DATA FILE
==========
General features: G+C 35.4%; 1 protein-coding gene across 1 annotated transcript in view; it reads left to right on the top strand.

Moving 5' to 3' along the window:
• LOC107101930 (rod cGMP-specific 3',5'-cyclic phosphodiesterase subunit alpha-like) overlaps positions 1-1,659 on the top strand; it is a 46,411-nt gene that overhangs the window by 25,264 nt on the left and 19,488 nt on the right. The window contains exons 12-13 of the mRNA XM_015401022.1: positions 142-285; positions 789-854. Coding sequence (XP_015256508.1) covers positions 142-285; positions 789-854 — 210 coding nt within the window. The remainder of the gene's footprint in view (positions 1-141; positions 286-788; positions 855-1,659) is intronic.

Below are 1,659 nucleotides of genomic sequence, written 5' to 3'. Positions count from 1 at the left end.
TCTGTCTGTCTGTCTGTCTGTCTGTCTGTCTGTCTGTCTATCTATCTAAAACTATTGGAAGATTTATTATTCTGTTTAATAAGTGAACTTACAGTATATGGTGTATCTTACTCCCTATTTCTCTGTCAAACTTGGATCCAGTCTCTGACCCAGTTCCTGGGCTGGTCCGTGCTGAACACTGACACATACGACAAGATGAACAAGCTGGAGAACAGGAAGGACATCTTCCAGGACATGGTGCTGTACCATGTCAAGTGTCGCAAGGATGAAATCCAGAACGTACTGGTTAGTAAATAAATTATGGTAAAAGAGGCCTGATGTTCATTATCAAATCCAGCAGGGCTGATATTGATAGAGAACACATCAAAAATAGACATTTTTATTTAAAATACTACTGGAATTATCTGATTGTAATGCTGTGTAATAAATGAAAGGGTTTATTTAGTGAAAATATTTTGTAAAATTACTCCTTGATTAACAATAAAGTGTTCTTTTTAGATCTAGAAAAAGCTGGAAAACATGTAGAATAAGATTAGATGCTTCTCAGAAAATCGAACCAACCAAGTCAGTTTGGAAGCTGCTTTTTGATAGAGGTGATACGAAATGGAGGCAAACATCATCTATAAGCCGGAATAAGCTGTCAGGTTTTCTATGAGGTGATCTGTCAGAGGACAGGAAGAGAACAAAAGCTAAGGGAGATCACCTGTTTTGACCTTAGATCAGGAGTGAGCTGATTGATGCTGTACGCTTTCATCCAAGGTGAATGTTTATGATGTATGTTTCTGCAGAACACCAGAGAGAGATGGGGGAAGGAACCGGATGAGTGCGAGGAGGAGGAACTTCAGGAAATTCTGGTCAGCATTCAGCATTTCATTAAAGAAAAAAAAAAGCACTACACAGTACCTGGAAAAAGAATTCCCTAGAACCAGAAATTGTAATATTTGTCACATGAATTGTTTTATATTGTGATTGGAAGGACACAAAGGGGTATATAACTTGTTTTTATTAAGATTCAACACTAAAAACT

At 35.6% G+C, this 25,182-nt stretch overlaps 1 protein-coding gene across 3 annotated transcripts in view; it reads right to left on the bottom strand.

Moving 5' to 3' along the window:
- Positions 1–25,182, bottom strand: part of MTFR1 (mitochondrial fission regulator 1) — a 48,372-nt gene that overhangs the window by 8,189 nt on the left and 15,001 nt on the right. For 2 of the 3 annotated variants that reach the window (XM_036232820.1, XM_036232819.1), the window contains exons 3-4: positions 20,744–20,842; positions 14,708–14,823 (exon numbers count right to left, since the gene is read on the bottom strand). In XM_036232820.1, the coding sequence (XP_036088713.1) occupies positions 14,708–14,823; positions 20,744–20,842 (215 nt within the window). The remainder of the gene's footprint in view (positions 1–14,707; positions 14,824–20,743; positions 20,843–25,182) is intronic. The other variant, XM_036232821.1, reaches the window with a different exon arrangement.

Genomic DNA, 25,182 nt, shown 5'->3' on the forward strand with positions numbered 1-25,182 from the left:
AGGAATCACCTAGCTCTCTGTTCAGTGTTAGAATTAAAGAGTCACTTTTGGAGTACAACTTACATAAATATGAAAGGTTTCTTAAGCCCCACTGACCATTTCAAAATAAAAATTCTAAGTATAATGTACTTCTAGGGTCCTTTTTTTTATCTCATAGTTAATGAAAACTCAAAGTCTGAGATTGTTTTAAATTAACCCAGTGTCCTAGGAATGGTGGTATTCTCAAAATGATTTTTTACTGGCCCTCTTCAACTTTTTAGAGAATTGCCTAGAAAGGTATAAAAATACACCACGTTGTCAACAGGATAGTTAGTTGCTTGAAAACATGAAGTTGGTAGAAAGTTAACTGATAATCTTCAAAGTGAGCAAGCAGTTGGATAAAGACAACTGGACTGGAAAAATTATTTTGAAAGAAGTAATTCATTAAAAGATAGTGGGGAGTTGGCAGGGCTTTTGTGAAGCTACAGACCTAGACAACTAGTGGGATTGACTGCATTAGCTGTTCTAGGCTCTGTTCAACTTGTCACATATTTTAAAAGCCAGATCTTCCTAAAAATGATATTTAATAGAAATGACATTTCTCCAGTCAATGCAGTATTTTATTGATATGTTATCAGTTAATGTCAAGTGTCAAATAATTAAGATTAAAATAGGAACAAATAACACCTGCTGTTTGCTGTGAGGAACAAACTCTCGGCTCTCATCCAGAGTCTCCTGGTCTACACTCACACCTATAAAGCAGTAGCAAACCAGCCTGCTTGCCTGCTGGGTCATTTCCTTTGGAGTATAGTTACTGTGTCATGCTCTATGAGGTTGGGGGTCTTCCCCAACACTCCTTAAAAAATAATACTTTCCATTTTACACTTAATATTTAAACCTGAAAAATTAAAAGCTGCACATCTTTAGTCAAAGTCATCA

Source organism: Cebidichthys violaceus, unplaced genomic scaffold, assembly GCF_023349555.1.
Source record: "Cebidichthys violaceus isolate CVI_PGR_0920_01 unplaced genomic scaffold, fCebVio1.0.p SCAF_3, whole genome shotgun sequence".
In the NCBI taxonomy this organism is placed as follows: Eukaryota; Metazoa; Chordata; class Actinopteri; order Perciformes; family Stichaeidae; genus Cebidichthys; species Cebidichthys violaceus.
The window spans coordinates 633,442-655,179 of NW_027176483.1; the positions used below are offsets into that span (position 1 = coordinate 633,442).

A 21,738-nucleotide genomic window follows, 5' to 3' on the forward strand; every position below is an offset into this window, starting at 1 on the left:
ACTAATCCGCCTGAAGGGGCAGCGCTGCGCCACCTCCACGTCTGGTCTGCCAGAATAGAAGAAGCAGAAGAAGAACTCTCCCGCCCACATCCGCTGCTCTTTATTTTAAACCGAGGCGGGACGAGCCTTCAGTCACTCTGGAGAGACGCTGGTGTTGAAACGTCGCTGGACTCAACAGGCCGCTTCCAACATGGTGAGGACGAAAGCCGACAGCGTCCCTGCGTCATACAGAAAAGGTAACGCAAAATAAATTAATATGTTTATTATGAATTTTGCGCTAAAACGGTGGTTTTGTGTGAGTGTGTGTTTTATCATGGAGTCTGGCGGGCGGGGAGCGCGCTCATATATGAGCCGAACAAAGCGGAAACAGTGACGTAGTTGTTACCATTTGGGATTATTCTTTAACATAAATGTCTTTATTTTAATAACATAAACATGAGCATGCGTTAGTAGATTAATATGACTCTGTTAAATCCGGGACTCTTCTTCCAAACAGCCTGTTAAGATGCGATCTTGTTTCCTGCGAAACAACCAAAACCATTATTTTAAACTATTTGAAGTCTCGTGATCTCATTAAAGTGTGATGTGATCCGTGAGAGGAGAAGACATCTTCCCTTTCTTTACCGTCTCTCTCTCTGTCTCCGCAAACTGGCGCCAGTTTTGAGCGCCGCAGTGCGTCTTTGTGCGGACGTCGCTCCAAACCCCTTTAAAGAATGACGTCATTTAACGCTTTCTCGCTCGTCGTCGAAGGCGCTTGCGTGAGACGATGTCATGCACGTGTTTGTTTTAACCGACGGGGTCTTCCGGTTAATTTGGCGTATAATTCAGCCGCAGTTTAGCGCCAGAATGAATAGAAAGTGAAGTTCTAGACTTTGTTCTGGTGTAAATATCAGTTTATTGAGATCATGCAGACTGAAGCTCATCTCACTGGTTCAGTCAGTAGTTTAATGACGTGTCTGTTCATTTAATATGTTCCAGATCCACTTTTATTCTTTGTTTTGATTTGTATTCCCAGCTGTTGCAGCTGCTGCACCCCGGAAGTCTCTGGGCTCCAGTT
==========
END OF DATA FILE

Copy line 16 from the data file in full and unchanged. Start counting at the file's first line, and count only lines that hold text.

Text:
ACTAATCCGCCTGAAGGGGCAGCGCTGCGCCACCTCCACGTCTGGTCTGCCAGAATAGAAGAAGCAGAAGAAGAACTCTCCCGCCCACATCCGCTGCTCTTTATTTTAAACCGAGGCGGGACGAGCCTTCAGTCACTCTGGAGAGACGCTGGTGTTGAAACGTCGCTGGACTCAACAGGCCGCTTCCAACATGGTGAGGACGAAAGCCGACAGCGTCCCTGCGTCATACAGAAAAGGTAACGCAAAATAAATTAATATGTTTATTATGAATTTTGCGCTAAAACGGTGGTTTTGTGTGAGTGTGTGTTTTATCATGGAGTCTGGCGGGCGGGGAGCGCGCTCATATATGAGCCGAACAAAGCGGAAACAGTGACGTAGTTGTTACCATTTGGGATTATTCTTTAACATAAATGTCTTTATTTTAATAACATAAACATGAGCATGCGTTAGTAGATTAATATGACTCTGTTAAATCCGGGACTCTTCTTCCAAACAGCCTGTTAAGATGCGATCTTGTTTCCTGCGAAACAACCAAAACCATTATTTTAAACTATTTGAAGTCTCGTGATCTCATTAAAGTGTGATGTGATCCGTGAGAGGAGAAGACATCTTCCCTTTCTTTACCGTCTCTCTCTCTGTCTCCGCAAACTGGCGCCAGTTTTGAGCGCCGCAGTGCGTCTTTGTGCGGACGTCGCTCCAAACCCCTTTAAAGAATGACGTCATTTAACGCTTTCTCGCTCGTCGTCGAAGGCGCTTGCGTGAGACGATGTCATGCACGTGTTTGTTTTAACCGACGGGGTCTTCCGGTTAATTTGGCGTATAATTCAGCCGCAGTTTAGCGCCAGAATGAATAGAAAGTGAAGTTCTAGACTTTGTTCTGGTGTAAATATCAGTTTATTGAGATCATGCAGACTGAAGCTCATCTCACTGGTTCAGTCAGTAGTTTAATGACGTGTCTGTTCATTTAATATGTTCCAGATCCACTTTTATTCTTTGTTTTGATTTGTATTCCCAGCTGTTGCAGCTGCTGCACCCCGGAAGTCTCTGGGCTCCAGTT